The Aim Of This Book

The aim of this book is to provide a selection of sources in translation for magic and ghosts in Graeco-Roman antiquity that does the following:

• Provides a very full account of the rich representations of sorcerers and witches and their rites in ancient literature.

• Provides a good range of the ghost stories and other sources for ghosts and ideas about them from ancient literature.

• Provides a useful selection from the many hundreds of curse tablets from antiquity, which can be striking in their language and their goals, including a number of recently deciphered ones of great importance. Texts bearing upon the closely related phenomenon of voodoo dolls are also represented.

• Provides a similarly useful selection of amulet texts.

• Provides a meaningful selection of recipes and spells from the often daunting corpus of the Greek magical papyri.

• Attempts to expose such connections as there are between the documentary evidence for magic and its representation in high literature, and to do the same for ghosts.

• Selects and presents sources with an eye to important developments in the new scholarship on these subjects.

• Exploits pre-Christian and especially archaic and classical Greek evidence to the full, without neglecting the later period.

• Presents this material in a fashion that is readily accessible to undergraduates and interested amateurs (whether approaching the material from an interest in ancient social history or from a more general one in the so-called occult).

• Allows the material, so far as possible, to "speak for itself," through careful sequencing of passages and through heavy use of cross-referencing.

• Gives clearly and systematically for all passages their chief significance, their authorship (or provenance), their citation, their date of composition, and their original language.

• Provides all sources in original translations. Particular care has been taken in the selection of text-editions for the magical documents.

• Includes a substantial, up-to-date, guide to further reading.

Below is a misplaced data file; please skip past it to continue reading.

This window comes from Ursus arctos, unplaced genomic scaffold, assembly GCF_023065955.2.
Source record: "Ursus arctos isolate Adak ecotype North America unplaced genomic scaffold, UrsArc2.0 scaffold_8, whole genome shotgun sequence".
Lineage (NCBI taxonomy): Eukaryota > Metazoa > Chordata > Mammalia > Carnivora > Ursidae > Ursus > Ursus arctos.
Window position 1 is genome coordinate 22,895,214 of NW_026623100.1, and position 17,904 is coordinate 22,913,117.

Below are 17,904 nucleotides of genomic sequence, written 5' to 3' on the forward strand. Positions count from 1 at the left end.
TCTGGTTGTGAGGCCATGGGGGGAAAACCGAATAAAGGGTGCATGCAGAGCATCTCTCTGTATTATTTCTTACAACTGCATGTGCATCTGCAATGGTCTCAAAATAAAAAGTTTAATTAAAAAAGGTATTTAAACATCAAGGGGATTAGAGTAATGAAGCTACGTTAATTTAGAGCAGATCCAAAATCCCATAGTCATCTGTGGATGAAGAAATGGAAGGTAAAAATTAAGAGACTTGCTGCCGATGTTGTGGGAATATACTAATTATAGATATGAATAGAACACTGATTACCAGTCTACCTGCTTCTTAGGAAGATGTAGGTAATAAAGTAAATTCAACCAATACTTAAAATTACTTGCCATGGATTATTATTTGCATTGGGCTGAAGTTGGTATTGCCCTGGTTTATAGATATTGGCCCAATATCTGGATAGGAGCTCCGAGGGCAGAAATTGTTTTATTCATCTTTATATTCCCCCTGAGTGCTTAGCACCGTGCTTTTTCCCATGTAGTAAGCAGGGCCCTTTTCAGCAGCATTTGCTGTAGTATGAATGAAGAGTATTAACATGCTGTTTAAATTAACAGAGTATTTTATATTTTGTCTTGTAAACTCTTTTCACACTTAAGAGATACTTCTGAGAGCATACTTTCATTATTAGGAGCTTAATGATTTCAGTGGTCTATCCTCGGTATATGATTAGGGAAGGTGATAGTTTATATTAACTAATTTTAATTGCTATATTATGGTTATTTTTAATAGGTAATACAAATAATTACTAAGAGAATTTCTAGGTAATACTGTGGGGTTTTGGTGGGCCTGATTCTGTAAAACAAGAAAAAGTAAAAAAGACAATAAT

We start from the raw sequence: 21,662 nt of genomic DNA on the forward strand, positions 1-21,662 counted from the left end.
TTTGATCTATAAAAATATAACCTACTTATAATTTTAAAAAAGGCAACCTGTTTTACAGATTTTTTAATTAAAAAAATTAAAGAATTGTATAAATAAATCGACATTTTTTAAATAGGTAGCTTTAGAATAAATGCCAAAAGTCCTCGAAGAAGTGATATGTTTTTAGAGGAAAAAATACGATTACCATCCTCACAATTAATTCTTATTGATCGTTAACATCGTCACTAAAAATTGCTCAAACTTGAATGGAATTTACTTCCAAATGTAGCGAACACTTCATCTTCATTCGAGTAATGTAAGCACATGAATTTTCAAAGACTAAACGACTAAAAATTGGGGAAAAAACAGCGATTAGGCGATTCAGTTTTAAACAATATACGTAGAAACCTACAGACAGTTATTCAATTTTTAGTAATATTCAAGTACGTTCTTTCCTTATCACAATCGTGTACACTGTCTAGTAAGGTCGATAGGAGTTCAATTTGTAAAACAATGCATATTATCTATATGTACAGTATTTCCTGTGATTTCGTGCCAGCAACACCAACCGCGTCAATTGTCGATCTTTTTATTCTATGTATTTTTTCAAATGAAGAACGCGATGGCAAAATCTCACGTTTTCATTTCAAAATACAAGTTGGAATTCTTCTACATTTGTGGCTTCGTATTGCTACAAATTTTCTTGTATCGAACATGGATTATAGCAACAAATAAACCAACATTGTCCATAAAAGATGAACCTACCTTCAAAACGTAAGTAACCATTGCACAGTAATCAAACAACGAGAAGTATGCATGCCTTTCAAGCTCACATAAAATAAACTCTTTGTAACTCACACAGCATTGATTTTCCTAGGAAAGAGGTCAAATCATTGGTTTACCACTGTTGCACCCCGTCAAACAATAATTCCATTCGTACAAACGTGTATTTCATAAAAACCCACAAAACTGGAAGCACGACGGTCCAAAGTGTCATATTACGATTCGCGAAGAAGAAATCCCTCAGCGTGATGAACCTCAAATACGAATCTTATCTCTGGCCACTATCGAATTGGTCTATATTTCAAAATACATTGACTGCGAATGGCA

In the last decade there has been an explosion in interest in ancient magic and the related field of ghosts among scholars of classical antiquity. This has generated new insights into these inherently fascinating subjects and, beyond this, into the broader social history of the ancient world. The new interest has been combined with an eagerness to widen the accessibility of the challenging source material on which the subjects depend, as is exemplified in the work of Hans Dieter Betz, David Jordan, Christopher Faraone, John Gager, Fritz Graf, Sarah Johnston, and their collaborators (see the bibliography). Such work has understandably given rise to a proliferation of undergraduate courses on ancient magic throughout United States and United Kingdom universities. But these courses have been hampered by the lack of a singlevolume sourcebook that meets all the desirable criteria listed above, the need this volume aspires to fill.

The closest thing to such a sourcebook already available is Georg Luck's Arcana Mundi (1985), a title he translates as Secrets of the Universe. This book, compiled before the appearance of what we may call the "new scholarship" of ancient magic, remains a hugely important achievement. It can, however, be a difficult volume for a beginner to find his or her way around. It spreads its purview very wide, with the texts it classes as "magic" only occupying a single chapter out of six (large chapters are devoted to more specialized and late-antique-centered subjects such as astrology and alchemy). The documentary evidence for magic and ghosts is weakly represented. Space is given only to a few of the Greek magical papyri, while the curse tablets, the object of the most exciting developments in scholarship over the last decade, are almost entirely neglected, as are amulets. For the documentary material one must depend on more specialized sourcebooks. John Gager's Curse Tablets and Binding Spells from the Ancient World (1992) is extremely useful but is inevitably limited to the genre it serves. The same is true of Hans Dieter Betz's Greek Magical Papyri in Translation (2nd ed., 1992), which provides comprehensive translations of the fundamental corpus of the Greek magical papyri. This large volume, which has room for only sparing fragments of exegesis, is scarcely less baffling to novice students of the papyri than their Greek originals are. For obvious reasons, a number of the texts translated here overlap with those to be found in these three books, but there are also many that will be found in none of them, and indeed some texts of considerable importance that are not, to my knowledge, available in English, such as the major piece with which I close the volume, Libanius's speech Against the Lying Mage, 300.

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